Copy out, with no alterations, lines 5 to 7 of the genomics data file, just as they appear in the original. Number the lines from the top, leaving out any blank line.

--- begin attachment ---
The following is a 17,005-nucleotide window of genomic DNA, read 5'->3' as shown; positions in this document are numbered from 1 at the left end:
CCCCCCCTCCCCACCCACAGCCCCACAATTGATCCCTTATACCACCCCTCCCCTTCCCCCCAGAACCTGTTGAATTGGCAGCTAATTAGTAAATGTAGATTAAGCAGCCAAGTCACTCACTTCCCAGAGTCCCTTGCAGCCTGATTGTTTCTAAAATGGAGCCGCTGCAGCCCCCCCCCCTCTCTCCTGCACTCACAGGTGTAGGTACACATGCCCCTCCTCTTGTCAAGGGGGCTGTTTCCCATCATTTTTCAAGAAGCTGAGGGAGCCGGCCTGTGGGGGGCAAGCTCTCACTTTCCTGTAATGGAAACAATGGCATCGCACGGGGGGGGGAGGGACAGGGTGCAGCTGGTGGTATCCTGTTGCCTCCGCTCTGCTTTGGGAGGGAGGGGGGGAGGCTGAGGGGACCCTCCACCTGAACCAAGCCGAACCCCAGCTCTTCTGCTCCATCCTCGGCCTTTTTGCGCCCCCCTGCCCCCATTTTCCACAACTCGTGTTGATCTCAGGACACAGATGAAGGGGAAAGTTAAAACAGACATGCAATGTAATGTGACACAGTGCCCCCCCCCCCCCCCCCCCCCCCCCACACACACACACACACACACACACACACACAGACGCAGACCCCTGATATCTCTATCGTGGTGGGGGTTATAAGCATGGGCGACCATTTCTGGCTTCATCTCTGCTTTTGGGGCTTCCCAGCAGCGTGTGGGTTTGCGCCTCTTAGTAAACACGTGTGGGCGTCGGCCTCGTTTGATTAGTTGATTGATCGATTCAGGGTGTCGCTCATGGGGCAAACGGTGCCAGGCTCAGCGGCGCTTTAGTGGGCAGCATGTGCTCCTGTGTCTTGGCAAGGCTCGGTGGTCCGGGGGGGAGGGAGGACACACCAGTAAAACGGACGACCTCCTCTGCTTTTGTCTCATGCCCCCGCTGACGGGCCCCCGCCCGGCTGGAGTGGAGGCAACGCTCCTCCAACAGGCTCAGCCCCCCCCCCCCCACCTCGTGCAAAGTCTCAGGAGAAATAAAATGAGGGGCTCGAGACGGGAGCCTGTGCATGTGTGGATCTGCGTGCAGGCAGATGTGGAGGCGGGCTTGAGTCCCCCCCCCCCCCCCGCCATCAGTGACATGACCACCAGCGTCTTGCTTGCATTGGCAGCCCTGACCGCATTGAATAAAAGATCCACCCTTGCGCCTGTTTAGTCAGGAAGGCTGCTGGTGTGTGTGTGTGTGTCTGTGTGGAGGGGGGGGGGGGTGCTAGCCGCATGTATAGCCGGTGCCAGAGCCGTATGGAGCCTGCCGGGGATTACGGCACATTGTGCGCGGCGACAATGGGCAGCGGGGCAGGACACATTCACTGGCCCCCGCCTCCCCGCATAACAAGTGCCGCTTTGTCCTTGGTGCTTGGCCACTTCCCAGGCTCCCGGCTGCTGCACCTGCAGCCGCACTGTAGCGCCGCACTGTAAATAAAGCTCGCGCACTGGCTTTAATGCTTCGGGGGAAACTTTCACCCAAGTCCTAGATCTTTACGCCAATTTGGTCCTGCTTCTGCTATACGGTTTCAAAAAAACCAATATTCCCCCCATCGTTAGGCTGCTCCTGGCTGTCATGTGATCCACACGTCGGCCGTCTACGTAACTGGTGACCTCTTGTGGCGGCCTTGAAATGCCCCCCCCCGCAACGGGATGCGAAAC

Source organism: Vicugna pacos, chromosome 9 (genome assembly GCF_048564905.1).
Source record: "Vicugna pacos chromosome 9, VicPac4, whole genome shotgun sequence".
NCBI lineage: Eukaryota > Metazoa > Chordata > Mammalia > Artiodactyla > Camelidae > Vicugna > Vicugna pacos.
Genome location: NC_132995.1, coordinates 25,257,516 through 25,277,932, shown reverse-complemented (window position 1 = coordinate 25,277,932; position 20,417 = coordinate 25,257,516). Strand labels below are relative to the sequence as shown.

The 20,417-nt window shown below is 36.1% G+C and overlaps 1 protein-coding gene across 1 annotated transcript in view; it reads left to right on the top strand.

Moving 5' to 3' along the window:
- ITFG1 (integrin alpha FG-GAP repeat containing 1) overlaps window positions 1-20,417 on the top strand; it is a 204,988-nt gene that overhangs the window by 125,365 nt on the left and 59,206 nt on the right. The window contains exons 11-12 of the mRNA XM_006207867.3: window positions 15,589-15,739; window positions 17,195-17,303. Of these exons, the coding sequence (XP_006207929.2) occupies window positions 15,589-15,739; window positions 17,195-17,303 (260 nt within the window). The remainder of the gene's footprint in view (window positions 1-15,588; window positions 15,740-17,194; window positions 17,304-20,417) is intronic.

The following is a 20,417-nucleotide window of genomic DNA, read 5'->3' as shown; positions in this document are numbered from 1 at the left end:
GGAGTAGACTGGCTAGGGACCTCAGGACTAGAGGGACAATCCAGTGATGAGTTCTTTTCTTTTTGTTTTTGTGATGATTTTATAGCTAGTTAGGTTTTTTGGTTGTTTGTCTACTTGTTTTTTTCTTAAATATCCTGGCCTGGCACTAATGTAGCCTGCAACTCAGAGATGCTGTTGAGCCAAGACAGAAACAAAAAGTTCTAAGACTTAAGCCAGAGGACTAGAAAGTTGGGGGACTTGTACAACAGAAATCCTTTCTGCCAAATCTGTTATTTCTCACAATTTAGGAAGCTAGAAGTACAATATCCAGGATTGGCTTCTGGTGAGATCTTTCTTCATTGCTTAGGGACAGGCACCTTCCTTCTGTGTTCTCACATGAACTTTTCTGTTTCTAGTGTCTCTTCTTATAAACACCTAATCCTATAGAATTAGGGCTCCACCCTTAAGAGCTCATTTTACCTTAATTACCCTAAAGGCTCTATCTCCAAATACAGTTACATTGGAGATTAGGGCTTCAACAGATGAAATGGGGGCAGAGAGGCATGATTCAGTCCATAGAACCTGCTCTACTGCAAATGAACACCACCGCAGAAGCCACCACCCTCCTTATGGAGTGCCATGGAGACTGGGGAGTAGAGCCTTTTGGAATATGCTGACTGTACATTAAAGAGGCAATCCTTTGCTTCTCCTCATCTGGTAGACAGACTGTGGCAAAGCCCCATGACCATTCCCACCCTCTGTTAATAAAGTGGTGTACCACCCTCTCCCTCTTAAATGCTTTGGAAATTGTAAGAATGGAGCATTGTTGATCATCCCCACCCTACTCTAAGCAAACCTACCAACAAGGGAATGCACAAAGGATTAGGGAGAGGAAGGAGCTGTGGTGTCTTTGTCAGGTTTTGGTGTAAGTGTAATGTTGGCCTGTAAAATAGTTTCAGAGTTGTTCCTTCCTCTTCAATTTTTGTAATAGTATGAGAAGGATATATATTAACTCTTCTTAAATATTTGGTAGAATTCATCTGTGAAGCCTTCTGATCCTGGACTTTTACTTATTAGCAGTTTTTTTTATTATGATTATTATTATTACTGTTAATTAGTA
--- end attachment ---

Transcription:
NCBI lineage: Eukaryota > Metazoa > Chordata > Mammalia > Artiodactyla > Camelidae > Vicugna > Vicugna pacos.
Genome location: NC_132995.1, coordinates 25,257,516 through 25,277,932, shown reverse-complemented (window position 1 = coordinate 25,277,932; position 20,417 = coordinate 25,257,516). Strand labels below are relative to the sequence as shown.

The 20,417-nt window shown below is 36.1% G+C and overlaps 1 protein-coding gene across 1 annotated transcript in view; it reads left to right on the top strand.